In an interview with the Catholic organization “Early Christians,” Giovanni Maria Vian, director of L’Osservatore Romano, explained why Pope Benedict XVI is dedicating his Wednesday catechesis to the lives and witnesses of the early Christians.
During the interview, Vian called the early Christians “a light that comes from afar,” as Paul VI called them, and explained that they constitute “the Christian tradition, and this is the reason for the Pope’s decision to speak about them in the weekly meetings he has with the faithful and with visitors.” He has chosen to speak “first about the apostles and the very first generations of Christians, and after about the Fathers of the Church.”
Vian also explained the significance of the fact that Pope Benedict’s reflections help preserve the Church’s tradition. “Tradition means ‘to transmit,’ and tradition is a fundamental and essential concept of the Christian faith. This choice by the Pope is important because it is an invitation to Christians to renew their relationship with the tradition of the faith,” he said.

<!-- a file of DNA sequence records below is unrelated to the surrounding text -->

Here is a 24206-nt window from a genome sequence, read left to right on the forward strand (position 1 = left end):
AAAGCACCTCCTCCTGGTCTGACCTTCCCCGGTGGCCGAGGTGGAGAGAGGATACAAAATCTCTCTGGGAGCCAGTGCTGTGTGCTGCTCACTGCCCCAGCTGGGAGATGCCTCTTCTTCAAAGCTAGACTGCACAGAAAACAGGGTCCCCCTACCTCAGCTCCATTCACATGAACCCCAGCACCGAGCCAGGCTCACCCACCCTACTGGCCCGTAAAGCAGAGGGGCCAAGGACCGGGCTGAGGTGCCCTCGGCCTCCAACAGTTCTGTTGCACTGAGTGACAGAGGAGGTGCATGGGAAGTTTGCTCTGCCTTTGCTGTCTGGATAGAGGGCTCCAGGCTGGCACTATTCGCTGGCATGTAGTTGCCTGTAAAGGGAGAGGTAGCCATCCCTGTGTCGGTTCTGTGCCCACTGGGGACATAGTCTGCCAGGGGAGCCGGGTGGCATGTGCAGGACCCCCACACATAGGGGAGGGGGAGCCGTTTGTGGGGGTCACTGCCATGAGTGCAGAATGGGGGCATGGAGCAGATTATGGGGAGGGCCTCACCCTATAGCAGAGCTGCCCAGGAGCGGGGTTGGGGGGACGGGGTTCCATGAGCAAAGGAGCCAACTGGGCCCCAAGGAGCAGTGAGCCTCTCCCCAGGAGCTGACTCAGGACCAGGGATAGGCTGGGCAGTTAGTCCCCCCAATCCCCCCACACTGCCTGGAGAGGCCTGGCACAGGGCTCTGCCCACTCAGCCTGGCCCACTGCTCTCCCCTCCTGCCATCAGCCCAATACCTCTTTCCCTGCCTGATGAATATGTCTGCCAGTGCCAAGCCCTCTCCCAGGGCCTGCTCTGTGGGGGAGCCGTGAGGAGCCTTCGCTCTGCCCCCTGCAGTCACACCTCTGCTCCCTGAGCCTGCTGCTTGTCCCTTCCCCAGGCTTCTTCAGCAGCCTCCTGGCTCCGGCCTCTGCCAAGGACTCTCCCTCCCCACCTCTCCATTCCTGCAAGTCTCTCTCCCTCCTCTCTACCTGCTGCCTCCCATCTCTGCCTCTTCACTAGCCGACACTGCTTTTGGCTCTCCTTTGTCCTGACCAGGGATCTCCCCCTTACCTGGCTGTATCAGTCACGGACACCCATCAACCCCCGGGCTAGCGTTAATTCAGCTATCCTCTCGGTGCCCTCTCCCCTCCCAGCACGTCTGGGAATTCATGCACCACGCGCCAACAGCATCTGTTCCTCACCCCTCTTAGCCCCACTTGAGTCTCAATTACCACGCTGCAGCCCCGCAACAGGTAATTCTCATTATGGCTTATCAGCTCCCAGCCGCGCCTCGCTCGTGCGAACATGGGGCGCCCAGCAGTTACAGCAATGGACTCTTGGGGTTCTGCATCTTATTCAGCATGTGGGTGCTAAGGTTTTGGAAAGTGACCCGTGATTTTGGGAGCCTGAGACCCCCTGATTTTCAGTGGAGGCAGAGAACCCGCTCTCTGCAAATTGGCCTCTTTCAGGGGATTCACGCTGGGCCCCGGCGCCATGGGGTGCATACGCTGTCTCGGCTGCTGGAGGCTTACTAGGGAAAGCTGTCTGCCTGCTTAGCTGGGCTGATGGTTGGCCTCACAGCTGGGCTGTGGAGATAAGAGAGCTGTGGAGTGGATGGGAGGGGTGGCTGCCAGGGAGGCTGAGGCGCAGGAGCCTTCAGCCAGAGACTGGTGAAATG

“It’s evident that the Fathers of the Church are above all intellectuals, masters of the faith, and in speaking of the first Christians one usually thinks of these authors. ‘Fathers’ is a word that in the tradition of the Church means ‘authorized person,’ someone who has authority. On the other hand, the martyrs are witnesses of Christ, because martyr means that, witness.”
Vian said the Fathers of the Church “are exceptional figures, but at the same they are figures who know how to convey their experience of Christ. In his first encyclical the Pope wrote that Christianity is not an ideology or an ethic. It is an encounter with a person, Christ. What the Fathers convey is an experience of Christ, but they do so in a way that is very creative and very simple. That is what the Pope himself is doing,” Vian continued.
He went on to point out that one of the main characteristics of Benedict XVI is that he is “so imbued with Christian tradition that he does not need to include many quotes; rather, he himself is so immersed that he speaks as a Father of the Church, what he says is understood, even though they are profound discourses. It is a way of drawing close to the Christian experience in a very lofty but understandable way.”
“In an age such as ours in which secularism is more and more rampant, it is essential that Christians acquire greater maturity in order to be more responsible and to be able to face these challenges,” Vian said. “The patristic period is essential for Christian thinking and culture.”